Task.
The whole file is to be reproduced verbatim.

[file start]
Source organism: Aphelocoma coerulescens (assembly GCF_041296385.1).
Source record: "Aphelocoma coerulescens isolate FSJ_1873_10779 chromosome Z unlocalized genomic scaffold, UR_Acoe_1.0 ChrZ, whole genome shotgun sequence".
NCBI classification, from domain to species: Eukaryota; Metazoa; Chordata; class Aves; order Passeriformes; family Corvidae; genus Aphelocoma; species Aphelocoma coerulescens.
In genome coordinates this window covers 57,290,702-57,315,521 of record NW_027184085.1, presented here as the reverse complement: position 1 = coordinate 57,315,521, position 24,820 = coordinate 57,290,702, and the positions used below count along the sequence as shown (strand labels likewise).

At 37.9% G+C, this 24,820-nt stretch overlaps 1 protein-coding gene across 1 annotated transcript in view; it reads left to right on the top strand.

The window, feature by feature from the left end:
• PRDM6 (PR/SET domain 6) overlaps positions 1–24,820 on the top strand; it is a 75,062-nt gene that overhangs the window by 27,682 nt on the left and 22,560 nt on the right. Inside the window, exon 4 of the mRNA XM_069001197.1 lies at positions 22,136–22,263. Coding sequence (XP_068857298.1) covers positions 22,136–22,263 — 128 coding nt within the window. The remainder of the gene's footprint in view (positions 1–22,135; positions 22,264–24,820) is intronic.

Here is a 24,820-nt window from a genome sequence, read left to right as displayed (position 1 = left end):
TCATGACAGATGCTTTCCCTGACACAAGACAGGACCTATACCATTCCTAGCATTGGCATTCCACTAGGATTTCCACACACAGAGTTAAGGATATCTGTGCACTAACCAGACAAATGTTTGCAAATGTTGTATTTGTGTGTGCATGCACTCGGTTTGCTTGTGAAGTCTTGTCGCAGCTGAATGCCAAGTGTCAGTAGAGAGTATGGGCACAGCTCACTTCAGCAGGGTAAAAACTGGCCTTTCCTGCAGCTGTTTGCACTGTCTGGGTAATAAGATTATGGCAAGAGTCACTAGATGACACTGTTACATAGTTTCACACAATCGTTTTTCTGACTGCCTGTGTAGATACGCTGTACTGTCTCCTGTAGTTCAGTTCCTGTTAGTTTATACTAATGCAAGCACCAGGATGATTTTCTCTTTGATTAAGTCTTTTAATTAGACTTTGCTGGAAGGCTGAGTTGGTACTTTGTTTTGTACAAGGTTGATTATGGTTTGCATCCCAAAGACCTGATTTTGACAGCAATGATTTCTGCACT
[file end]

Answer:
Source organism: Aphelocoma coerulescens (assembly GCF_041296385.1).
Source record: "Aphelocoma coerulescens isolate FSJ_1873_10779 chromosome Z unlocalized genomic scaffold, UR_Acoe_1.0 ChrZ, whole genome shotgun sequence".
NCBI classification, from domain to species: Eukaryota; Metazoa; Chordata; class Aves; order Passeriformes; family Corvidae; genus Aphelocoma; species Aphelocoma coerulescens.
In genome coordinates this window covers 57,290,702-57,315,521 of record NW_027184085.1, presented here as the reverse complement: position 1 = coordinate 57,315,521, position 24,820 = coordinate 57,290,702, and the positions used below count along the sequence as shown (strand labels likewise).

At 37.9% G+C, this 24,820-nt stretch overlaps 1 protein-coding gene across 1 annotated transcript in view; it reads left to right on the top strand.

The window, feature by feature from the left end:
• PRDM6 (PR/SET domain 6) overlaps positions 1–24,820 on the top strand; it is a 75,062-nt gene that overhangs the window by 27,682 nt on the left and 22,560 nt on the right. Inside the window, exon 4 of the mRNA XM_069001197.1 lies at positions 22,136–22,263. Coding sequence (XP_068857298.1) covers positions 22,136–22,263 — 128 coding nt within the window. The remainder of the gene's footprint in view (positions 1–22,135; positions 22,264–24,820) is intronic.

Here is a 24,820-nt window from a genome sequence, read left to right as displayed (position 1 = left end):
TCATGACAGATGCTTTCCCTGACACAAGACAGGACCTATACCATTCCTAGCATTGGCATTCCACTAGGATTTCCACACACAGAGTTAAGGATATCTGTGCACTAACCAGACAAATGTTTGCAAATGTTGTATTTGTGTGTGCATGCACTCGGTTTGCTTGTGAAGTCTTGTCGCAGCTGAATGCCAAGTGTCAGTAGAGAGTATGGGCACAGCTCACTTCAGCAGGGTAAAAACTGGCCTTTCCTGCAGCTGTTTGCACTGTCTGGGTAATAAGATTATGGCAAGAGTCACTAGATGACACTGTTACATAGTTTCACACAATCGTTTTTCTGACTGCCTGTGTAGATACGCTGTACTGTCTCCTGTAGTTCAGTTCCTGTTAGTTTATACTAATGCAAGCACCAGGATGATTTTCTCTTTGATTAAGTCTTTTAATTAGACTTTGCTGGAAGGCTGAGTTGGTACTTTGTTTTGTACAAGGTTGATTATGGTTTGCATCCCAAAGACCTGATTTTGACAGCAATGATTTCTGCACT